As you're likely aware, there are a whole bunch of people who've been giving Lloyd Blankfein shit for the past year or so. Pissant members of Congress, peasants, PETA. They've been a bit of a nuisances but their impotent rage has been fairly easy to brush and in many cases laugh off. None of them are writing books about GS and most of them cannot claim to know that the firm's founder, Marcus Goldman, or his son, Henry, would be pissed about how the place has "changed." And then you have June Breton Fishe, great granddaughter and granddaughter of Marcus and Hank, respectively. She is writing a book on how much better things were when her relatives were running the place and she has a couple grievances to air with Mr. B. Such as, respect, or a lackthereof as indicated by this shit:
“The entryway on Goldman Sachs’s executive floor is hung with paintings of all the senior partners since the firm’s inception,” says June Breton Fisher. “I took a close look and finally asked, ‘Where’s my grandfather?’”
He wasn’t there. No portrait, no photograph, not even a snapshot recalled Henry Goldman, the founder’s son whose financial innovations created the modern banking business.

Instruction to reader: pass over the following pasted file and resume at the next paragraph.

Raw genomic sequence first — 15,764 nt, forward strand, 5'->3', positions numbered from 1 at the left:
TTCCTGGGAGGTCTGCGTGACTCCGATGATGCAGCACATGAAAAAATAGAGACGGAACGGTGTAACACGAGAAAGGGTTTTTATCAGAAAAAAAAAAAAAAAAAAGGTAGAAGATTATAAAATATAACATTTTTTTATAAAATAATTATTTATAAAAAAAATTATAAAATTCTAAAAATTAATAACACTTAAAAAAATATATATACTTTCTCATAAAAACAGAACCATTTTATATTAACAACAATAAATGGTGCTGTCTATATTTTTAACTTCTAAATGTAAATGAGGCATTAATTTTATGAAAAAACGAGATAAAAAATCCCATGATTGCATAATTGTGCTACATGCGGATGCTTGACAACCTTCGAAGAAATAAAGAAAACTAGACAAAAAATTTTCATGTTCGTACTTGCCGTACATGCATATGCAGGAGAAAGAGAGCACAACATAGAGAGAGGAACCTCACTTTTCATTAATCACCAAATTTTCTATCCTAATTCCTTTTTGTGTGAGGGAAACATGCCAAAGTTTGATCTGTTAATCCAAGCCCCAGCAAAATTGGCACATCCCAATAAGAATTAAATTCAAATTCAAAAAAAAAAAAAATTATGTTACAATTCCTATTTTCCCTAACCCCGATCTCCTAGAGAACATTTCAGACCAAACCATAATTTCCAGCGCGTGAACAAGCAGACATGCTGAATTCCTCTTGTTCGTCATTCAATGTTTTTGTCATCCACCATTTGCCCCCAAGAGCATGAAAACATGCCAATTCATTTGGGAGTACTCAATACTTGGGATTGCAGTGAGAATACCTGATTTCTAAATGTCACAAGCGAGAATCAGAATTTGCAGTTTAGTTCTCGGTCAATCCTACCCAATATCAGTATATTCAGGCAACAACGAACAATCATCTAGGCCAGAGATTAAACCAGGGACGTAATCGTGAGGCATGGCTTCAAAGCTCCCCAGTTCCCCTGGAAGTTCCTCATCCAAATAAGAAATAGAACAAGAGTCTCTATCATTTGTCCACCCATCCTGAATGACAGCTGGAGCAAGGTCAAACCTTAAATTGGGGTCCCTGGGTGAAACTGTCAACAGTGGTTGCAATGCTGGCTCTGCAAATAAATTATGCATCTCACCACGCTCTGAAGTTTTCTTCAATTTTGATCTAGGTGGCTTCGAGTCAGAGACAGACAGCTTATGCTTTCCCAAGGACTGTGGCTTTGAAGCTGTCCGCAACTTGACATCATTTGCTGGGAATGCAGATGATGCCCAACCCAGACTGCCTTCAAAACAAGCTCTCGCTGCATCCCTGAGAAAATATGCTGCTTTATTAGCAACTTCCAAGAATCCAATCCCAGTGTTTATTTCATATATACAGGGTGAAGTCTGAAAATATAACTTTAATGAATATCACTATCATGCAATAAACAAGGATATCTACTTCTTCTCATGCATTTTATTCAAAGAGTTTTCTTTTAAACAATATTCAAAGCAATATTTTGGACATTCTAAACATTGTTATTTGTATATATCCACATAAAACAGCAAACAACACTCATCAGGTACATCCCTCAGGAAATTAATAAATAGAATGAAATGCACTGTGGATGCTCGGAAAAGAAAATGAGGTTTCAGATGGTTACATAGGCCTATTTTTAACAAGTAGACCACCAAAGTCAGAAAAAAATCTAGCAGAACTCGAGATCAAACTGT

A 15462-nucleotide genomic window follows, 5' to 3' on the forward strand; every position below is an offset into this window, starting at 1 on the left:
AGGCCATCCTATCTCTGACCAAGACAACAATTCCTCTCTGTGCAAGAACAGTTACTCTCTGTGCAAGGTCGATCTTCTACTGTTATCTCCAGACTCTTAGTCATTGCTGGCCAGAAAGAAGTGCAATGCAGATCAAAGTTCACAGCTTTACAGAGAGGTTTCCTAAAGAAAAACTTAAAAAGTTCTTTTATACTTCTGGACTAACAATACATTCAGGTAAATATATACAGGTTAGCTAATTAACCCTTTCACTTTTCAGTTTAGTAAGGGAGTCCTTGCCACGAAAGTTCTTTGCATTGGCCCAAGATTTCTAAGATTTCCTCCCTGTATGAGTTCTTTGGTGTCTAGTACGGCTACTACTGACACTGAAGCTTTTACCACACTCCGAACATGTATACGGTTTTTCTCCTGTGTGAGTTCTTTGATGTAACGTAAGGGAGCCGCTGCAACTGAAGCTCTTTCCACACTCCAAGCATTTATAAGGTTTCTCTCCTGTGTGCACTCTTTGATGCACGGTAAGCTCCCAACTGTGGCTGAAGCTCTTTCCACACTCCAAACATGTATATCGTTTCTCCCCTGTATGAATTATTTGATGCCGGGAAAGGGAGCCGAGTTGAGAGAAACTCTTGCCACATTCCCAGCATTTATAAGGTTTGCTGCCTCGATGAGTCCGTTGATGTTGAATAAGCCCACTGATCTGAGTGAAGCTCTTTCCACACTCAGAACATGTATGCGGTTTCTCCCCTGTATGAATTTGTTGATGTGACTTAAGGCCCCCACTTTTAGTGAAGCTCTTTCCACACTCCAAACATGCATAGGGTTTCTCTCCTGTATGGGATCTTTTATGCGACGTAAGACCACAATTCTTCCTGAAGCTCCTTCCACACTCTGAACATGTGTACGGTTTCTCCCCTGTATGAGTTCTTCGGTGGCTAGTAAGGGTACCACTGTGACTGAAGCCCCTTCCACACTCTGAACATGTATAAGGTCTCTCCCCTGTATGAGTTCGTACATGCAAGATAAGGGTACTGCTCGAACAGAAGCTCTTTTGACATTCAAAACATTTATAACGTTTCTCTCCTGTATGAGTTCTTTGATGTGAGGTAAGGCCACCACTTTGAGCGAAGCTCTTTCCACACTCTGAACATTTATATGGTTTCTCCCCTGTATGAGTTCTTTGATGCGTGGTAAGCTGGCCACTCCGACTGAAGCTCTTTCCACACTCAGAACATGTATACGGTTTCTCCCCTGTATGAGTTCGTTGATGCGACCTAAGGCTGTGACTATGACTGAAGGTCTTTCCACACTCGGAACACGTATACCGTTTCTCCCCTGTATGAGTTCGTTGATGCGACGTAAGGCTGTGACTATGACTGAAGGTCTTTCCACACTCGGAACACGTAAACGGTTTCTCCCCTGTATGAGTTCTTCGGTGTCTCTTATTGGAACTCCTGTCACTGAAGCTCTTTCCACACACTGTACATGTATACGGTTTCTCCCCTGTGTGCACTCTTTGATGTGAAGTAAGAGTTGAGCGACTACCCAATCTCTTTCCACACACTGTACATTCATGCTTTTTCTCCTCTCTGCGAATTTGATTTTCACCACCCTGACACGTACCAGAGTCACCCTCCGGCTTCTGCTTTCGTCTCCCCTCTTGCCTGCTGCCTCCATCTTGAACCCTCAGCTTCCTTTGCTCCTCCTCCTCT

Oh, and do you want her opinion on "the current situation" over at 200 West (which I think we're supposed to infer as "the state of Goldman being a criminal enterprise")? No? Well you're gonna get it anyway.
I find it disappointing. My grandfather and Mr. Sachs were very ethical, moral businessmen and what they really wanted to do above all else was preserve the Goldman Sachs name.
But perhaps what's most disturbing to JBF is what she sees as a lack of sartorial innovation, one of the hallmarks of the old GS.
We spent summer vacations as a family at my grandparents’ home in the Adirondack Mountains. You could see him in a more relaxed mode, see the fun side of him, like when he went around in a cape and a crown.
Unlike some people.